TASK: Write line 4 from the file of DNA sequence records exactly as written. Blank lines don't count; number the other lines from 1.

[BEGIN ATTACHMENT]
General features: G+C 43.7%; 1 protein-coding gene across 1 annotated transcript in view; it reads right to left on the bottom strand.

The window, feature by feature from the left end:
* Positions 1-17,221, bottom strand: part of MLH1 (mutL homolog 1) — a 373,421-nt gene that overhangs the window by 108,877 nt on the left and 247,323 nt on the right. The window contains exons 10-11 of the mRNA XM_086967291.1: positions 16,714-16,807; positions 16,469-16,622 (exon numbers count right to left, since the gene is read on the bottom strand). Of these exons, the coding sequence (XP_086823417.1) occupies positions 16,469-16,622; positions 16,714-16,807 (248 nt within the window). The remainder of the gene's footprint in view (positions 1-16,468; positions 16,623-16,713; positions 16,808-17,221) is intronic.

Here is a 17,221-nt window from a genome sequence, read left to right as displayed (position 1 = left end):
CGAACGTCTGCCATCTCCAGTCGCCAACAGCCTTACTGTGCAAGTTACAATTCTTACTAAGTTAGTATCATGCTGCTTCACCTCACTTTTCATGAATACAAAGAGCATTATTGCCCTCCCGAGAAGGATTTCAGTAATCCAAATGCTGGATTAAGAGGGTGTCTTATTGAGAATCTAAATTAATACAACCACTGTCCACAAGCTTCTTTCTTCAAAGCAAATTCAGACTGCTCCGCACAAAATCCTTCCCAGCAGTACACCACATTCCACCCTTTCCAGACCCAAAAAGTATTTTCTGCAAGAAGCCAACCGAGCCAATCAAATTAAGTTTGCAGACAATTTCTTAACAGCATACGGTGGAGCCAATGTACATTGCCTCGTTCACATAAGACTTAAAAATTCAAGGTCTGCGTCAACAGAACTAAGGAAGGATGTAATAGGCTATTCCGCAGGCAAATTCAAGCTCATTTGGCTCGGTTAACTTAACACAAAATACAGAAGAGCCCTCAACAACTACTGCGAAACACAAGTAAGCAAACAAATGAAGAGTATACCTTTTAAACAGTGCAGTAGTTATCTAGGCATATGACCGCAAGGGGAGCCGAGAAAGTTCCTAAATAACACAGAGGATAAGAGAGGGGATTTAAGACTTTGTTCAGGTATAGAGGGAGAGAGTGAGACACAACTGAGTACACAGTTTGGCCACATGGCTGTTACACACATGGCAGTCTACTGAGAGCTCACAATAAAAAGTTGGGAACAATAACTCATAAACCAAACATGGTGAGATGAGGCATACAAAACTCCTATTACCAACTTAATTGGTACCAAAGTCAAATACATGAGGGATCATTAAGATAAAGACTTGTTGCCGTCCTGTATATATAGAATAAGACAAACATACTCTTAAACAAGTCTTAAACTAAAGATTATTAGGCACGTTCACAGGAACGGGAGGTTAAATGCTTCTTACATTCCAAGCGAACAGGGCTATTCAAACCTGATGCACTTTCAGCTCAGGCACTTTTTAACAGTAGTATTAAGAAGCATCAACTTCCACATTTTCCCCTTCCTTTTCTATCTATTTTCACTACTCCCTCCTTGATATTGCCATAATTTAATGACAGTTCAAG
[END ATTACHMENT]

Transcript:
Here is a 17,221-nt window from a genome sequence, read left to right as displayed (position 1 = left end):